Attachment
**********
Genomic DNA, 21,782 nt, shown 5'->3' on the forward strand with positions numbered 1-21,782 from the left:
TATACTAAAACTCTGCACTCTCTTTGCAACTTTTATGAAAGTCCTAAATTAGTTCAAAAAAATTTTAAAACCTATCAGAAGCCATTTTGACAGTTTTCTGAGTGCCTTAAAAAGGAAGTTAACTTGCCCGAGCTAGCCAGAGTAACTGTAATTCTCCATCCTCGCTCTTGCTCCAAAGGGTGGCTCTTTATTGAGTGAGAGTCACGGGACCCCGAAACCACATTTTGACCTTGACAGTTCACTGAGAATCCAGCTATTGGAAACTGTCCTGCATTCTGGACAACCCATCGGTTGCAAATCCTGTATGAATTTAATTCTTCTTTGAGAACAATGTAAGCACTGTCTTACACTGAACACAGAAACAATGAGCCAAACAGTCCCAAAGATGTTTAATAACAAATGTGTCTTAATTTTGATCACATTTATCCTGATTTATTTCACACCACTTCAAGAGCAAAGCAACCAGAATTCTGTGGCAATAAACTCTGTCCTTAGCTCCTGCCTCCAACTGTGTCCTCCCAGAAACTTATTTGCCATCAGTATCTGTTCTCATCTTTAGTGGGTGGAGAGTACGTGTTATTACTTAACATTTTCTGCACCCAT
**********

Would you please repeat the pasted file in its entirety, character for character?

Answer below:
Genomic DNA, 21,782 nt, shown 5'->3' on the forward strand with positions numbered 1-21,782 from the left:
TATACTAAAACTCTGCACTCTCTTTGCAACTTTTATGAAAGTCCTAAATTAGTTCAAAAAAATTTTAAAACCTATCAGAAGCCATTTTGACAGTTTTCTGAGTGCCTTAAAAAGGAAGTTAACTTGCCCGAGCTAGCCAGAGTAACTGTAATTCTCCATCCTCGCTCTTGCTCCAAAGGGTGGCTCTTTATTGAGTGAGAGTCACGGGACCCCGAAACCACATTTTGACCTTGACAGTTCACTGAGAATCCAGCTATTGGAAACTGTCCTGCATTCTGGACAACCCATCGGTTGCAAATCCTGTATGAATTTAATTCTTCTTTGAGAACAATGTAAGCACTGTCTTACACTGAACACAGAAACAATGAGCCAAACAGTCCCAAAGATGTTTAATAACAAATGTGTCTTAATTTTGATCACATTTATCCTGATTTATTTCACACCACTTCAAGAGCAAAGCAACCAGAATTCTGTGGCAATAAACTCTGTCCTTAGCTCCTGCCTCCAACTGTGTCCTCCCAGAAACTTATTTGCCATCAGTATCTGTTCTCATCTTTAGTGGGTGGAGAGTACGTGTTATTACTTAACATTTTCTGCACCCAT